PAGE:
The human brain is capable of creative thought. This is the greatest gift we have received as a result of expanding consciousness over the entire span of human evolution. No other species can create beyond the basic needs of survival and shelter. JJ Semple and I have touched on the subject of human evolution as it relates to expanding consciousness. As JJ mentioned earlier, it is not something that can be understood intellectually. The difference between a theologian and a mystic (someone that has experienced expanded consciousness) is immense.

In my own case, I received two gifts as a result of the awakening. One was the ability to understand music at a deep visceral level. It helped that the energy would respond to the music, causing my body to sway with it. That was just part of the story, however. Music is vibration and it is deeply embedded in our psyche. I have always been a huge fan of music, but was never a musician or singer myself. Turns out, this was just a limitation created by the left-brain dominated mind I lived with for years.


Long road ahead
After the Kundalini process began, I had an urge to learn music formally. It was an amazing experience. My newly awakened mind soaked up everything like a sponge. I went from not knowing how to sing to being an able singer in a matter of weeks.

The other gift I received was photography. Not just being able to handle a camera well, but being able to see better, knowing how to be creative and compose great images. Being able to see things in an everyday mundane reality and making something visually appealing out of them. I attribute all of these changes to the awakened energy working on my psyche and loosening the vise-like grip previously wielded by the logical left-brain. These abilities were within me, but the parts of the brain that governed them were inactive and I didn't realize I could activate them. It was as if they didn't exist.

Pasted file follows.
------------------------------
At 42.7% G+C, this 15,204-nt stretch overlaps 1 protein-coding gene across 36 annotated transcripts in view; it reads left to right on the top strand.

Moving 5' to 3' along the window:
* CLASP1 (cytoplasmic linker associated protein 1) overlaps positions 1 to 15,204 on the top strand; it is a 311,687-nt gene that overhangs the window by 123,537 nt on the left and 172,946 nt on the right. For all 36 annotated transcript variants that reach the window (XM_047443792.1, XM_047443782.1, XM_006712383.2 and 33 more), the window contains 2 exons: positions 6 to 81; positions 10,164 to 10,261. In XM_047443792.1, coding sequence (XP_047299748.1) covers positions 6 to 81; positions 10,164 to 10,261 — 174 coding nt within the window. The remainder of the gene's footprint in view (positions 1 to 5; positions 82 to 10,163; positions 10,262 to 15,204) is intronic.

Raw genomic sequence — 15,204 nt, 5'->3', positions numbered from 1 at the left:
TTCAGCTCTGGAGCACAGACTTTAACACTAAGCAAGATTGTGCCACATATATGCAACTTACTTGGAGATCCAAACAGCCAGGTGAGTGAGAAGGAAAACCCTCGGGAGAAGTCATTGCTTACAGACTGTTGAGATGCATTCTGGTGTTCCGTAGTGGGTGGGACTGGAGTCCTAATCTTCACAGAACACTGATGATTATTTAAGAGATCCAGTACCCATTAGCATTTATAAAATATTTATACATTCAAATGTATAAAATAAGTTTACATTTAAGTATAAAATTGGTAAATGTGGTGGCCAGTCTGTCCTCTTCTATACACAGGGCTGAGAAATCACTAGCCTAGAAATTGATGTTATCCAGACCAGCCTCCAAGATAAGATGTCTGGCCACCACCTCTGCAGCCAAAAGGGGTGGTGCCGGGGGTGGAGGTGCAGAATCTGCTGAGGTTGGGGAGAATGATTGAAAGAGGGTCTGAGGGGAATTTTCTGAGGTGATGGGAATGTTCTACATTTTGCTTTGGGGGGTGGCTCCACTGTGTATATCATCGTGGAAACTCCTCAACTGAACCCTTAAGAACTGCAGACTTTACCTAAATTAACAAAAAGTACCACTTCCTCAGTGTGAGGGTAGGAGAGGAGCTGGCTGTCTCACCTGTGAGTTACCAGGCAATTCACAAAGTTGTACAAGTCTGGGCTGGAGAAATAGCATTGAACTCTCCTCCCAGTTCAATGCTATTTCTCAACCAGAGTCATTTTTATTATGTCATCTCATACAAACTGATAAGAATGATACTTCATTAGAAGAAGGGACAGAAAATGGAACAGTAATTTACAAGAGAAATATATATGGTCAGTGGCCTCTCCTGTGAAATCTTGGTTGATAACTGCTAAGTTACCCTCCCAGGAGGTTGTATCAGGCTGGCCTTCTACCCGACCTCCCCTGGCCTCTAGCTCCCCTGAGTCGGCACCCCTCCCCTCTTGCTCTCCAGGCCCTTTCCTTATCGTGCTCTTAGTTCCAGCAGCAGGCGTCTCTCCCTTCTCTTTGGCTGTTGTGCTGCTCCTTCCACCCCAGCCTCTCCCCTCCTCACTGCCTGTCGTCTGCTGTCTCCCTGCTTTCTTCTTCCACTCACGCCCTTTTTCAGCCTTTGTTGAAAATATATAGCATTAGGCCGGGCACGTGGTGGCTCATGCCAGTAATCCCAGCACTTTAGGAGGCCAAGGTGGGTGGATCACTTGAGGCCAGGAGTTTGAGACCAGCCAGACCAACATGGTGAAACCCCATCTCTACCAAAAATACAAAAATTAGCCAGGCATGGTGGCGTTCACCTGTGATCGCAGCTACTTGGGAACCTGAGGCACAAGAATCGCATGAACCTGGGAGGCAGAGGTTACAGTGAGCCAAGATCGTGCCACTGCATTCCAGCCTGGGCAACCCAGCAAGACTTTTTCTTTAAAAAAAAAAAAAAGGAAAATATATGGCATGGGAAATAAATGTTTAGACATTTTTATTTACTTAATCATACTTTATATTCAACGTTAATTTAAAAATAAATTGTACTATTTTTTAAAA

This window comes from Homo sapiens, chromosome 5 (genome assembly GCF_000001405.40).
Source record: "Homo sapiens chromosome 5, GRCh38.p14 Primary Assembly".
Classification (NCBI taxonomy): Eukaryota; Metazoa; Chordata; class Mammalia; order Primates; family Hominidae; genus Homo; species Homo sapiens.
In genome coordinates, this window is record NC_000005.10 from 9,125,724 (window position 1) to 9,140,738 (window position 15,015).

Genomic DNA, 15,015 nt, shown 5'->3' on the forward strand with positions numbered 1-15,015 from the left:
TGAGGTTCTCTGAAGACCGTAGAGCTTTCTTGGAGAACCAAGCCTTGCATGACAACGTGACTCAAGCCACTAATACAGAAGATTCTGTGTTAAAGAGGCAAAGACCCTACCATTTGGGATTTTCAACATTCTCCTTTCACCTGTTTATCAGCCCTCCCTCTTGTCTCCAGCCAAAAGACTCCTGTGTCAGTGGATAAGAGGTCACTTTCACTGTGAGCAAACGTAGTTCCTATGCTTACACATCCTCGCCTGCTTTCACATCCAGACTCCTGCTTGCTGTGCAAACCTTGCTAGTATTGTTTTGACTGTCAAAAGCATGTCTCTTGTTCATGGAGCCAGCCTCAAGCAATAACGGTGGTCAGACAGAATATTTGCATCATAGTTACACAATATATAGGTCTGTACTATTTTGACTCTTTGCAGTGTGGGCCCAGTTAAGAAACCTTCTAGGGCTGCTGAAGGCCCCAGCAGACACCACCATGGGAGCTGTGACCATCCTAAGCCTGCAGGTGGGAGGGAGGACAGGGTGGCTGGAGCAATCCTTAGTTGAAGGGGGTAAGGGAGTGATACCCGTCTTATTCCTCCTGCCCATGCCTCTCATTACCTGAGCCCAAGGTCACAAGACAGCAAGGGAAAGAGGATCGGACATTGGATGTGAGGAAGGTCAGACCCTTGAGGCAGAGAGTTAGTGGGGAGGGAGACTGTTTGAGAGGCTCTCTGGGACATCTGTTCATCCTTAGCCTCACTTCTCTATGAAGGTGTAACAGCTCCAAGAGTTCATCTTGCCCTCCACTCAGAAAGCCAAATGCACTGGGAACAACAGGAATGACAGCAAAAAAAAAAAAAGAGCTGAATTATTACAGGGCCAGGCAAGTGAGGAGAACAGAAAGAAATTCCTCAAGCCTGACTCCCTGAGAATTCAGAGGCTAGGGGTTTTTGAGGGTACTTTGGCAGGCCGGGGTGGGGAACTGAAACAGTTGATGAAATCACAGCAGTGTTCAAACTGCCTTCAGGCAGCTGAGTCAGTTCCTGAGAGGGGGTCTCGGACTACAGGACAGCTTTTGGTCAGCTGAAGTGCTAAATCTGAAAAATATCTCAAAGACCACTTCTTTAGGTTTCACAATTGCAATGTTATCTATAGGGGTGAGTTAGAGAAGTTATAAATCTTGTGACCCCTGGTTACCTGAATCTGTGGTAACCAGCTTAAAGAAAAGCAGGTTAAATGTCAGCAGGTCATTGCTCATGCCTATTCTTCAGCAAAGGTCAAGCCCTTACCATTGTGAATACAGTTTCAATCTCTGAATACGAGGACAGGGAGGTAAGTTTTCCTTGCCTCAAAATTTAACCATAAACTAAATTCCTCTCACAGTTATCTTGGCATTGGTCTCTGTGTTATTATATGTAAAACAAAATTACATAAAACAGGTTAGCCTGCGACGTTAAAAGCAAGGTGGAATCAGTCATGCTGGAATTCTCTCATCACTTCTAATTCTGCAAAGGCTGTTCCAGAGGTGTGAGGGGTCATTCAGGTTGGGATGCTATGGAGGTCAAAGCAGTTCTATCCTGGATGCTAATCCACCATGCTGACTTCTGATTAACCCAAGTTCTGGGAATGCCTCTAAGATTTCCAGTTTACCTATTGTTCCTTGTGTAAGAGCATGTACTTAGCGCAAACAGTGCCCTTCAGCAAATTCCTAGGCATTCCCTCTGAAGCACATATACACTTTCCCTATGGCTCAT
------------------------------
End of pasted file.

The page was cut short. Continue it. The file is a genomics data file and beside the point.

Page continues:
Ducks under the dock
Serenity
As Margaret Dempsey mentioned in her recent post, the ability to feel, to imagine and have an artistic frame of mind is the domain of the right brain. The left brain uses logic, but more importantly, I found it also keeps us tied to a rational world. We definitely need rationality and order in our world. There would be no scientific progress or order in the world otherwise. Too much of it can create an imbalance. A rigid and constrained world that lacks imagination and stifles the creative impulse.